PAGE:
Asteroid 2008 TC3 impacts on Earth
Credit: Paolo Beltrame, CAST
The NEO was first spotted at 06:39 GMT on the morning of the 6th October by astronomers using the Mt. Lemmon 1.5 metre telescope near Tucson, Arizona. When the discovery observations were reported to the Minor Planet Centre (MPC), early calculations showed that the object was headed for an Earth impact within 21 hours. The MPC quickly requested and received follow-up observations from 26 international observatories. Within an hour of receiving the initial data set, astronomers had predicted that the object would enter the Earth's atmosphere above northern Sudan around 02:46 GMT on October 7. As the day progressed and more and more data arrived, the tradjectory was further improved and the impact location narrowed down. This allowed warnings to be made to the Sudanese authorities and aircraft in the area.
In the end, just 20.5 hours after first being seen, 2008 TC3 entered the atmosphere at a near-grazing angle (about 20° from the horizontal) and a relative velocity of 12.4 km/s. From the brightness of the object in space, astronomers estimated that the rock was 2-5 metres in diameter and would have created an explosion in the upper atmosphere equivalent to about 1 kilotonne of TNT. Whilst most of the meteor would have burned up on entering the atmosphere, there would still have been a shower of smaller meteorite particles landing on the Sudanese countryside.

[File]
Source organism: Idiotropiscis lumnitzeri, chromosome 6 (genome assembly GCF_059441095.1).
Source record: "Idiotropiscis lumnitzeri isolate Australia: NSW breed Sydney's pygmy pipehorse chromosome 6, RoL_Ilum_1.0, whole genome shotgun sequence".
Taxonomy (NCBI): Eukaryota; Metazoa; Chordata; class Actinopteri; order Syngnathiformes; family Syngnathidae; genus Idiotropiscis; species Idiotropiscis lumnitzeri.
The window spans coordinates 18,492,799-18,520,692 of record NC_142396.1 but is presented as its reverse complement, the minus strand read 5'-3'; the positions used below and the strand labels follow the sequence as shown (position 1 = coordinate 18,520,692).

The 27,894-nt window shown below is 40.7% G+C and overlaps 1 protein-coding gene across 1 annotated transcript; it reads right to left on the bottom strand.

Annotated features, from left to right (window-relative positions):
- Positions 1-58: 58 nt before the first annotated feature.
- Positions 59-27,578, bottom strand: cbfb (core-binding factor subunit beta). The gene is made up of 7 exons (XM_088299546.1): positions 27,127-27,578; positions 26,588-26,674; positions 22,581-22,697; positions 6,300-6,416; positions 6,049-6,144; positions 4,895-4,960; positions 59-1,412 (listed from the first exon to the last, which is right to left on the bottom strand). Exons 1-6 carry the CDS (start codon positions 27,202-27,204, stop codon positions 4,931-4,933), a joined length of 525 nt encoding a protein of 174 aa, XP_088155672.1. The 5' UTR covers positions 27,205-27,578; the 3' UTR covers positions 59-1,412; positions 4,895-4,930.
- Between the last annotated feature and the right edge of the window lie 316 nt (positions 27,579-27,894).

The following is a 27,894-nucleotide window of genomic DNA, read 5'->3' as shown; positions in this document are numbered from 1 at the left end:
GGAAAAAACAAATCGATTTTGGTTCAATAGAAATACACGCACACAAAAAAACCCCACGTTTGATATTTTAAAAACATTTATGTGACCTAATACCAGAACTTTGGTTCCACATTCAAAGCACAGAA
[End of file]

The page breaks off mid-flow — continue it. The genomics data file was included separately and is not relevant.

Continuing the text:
This first prediction of an actual impact has highlighted the successful evolution of the Near-Earth Object (NEO) Program's discovery and orbit prediction process. The discovery was made, observations were provided by 26 international observatories, the orbit and impact computations were determined, verified and announced well before the impact, which took place only 20.5 hours after the discovery itself. Perhaps we can rest safer in our beds knowing that many dedicated people around the world are watching for the next dangerous NEO, which given enough warning, we may be able to do something to protect ourselves from.